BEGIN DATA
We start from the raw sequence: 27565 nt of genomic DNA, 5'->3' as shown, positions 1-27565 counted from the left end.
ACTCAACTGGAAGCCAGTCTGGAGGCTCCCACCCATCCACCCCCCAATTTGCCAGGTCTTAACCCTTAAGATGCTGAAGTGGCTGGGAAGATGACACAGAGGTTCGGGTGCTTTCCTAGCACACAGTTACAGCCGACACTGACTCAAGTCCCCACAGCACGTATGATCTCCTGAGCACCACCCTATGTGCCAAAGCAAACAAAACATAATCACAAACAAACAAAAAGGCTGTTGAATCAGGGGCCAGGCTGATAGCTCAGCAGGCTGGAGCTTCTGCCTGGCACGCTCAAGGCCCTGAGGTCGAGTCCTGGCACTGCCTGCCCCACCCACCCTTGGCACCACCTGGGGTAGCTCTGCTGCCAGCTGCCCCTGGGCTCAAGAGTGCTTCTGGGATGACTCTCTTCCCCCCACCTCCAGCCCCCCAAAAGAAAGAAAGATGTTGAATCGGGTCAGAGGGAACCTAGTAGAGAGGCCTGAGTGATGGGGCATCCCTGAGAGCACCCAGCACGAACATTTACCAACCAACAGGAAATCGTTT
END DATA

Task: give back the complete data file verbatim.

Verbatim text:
We start from the raw sequence: 27565 nt of genomic DNA, 5'->3' as shown, positions 1-27565 counted from the left end.
ACTCAACTGGAAGCCAGTCTGGAGGCTCCCACCCATCCACCCCCCAATTTGCCAGGTCTTAACCCTTAAGATGCTGAAGTGGCTGGGAAGATGACACAGAGGTTCGGGTGCTTTCCTAGCACACAGTTACAGCCGACACTGACTCAAGTCCCCACAGCACGTATGATCTCCTGAGCACCACCCTATGTGCCAAAGCAAACAAAACATAATCACAAACAAACAAAAAGGCTGTTGAATCAGGGGCCAGGCTGATAGCTCAGCAGGCTGGAGCTTCTGCCTGGCACGCTCAAGGCCCTGAGGTCGAGTCCTGGCACTGCCTGCCCCACCCACCCTTGGCACCACCTGGGGTAGCTCTGCTGCCAGCTGCCCCTGGGCTCAAGAGTGCTTCTGGGATGACTCTCTTCCCCCCACCTCCAGCCCCCCAAAAGAAAGAAAGATGTTGAATCGGGTCAGAGGGAACCTAGTAGAGAGGCCTGAGTGATGGGGCATCCCTGAGAGCACCCAGCACGAACATTTACCAACCAACAGGAAATCGTTT